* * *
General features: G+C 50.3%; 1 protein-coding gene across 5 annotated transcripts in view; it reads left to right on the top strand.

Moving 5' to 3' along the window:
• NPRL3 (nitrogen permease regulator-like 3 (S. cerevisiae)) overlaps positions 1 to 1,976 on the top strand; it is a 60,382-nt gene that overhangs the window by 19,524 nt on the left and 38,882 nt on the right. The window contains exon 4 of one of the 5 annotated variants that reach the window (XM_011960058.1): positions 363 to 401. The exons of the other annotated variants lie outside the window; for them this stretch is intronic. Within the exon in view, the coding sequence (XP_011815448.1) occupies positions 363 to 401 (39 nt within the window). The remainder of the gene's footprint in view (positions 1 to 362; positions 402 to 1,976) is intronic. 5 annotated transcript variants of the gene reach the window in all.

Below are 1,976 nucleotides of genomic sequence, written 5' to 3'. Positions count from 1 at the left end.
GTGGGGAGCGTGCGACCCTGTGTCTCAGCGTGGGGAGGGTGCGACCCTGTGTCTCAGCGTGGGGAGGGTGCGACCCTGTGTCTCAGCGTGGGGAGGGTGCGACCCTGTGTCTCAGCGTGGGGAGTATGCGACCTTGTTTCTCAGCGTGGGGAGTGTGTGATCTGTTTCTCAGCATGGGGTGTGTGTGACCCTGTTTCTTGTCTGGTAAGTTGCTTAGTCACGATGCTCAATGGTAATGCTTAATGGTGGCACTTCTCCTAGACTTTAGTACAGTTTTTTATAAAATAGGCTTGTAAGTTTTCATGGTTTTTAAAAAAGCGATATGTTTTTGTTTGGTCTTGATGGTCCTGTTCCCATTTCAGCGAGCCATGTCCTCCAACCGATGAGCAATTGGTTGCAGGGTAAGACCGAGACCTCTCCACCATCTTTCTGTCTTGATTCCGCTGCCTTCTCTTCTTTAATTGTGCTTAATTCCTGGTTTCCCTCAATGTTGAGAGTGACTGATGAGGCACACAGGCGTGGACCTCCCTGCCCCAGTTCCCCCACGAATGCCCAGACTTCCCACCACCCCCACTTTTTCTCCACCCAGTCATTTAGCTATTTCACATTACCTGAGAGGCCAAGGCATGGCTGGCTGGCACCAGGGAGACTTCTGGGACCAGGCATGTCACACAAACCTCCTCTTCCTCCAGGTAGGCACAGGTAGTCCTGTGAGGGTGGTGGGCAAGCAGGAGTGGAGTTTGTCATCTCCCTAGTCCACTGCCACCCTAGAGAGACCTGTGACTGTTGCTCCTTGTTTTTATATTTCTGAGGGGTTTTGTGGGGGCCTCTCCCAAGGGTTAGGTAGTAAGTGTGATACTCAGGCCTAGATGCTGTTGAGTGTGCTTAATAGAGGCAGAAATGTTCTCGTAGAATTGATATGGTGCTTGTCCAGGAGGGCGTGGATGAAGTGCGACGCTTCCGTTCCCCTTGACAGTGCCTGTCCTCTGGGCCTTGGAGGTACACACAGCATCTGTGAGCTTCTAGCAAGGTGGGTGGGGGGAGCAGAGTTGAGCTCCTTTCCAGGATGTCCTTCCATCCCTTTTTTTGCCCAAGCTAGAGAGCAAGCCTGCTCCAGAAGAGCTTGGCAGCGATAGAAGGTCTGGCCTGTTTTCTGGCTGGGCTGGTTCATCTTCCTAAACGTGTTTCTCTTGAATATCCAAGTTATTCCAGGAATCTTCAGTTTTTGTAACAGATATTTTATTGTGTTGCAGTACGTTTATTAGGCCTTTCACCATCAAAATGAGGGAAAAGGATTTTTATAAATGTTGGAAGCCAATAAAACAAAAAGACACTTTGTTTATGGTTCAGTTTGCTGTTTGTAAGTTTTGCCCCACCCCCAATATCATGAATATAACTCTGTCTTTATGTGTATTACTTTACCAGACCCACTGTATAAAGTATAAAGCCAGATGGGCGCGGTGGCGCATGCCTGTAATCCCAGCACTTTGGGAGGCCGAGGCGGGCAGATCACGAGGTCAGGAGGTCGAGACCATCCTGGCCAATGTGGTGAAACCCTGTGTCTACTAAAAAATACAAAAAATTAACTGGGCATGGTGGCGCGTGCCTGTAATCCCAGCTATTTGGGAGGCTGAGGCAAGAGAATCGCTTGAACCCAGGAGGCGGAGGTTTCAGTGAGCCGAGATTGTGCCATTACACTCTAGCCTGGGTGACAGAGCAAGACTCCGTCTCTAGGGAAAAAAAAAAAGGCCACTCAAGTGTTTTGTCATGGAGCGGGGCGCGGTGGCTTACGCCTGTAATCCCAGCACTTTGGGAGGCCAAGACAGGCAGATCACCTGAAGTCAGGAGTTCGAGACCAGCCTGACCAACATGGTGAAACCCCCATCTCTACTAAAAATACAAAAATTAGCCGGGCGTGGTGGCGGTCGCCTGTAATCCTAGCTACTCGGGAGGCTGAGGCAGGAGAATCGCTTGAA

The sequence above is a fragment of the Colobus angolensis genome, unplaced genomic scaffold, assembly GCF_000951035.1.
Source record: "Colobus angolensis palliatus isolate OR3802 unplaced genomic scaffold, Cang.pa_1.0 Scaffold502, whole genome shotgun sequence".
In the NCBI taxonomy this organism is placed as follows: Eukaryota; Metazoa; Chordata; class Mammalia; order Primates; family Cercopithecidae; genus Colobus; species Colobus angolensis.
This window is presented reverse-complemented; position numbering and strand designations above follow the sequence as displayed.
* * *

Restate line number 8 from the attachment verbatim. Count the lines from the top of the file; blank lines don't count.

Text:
In the NCBI taxonomy this organism is placed as follows: Eukaryota; Metazoa; Chordata; class Mammalia; order Primates; family Cercopithecidae; genus Colobus; species Colobus angolensis.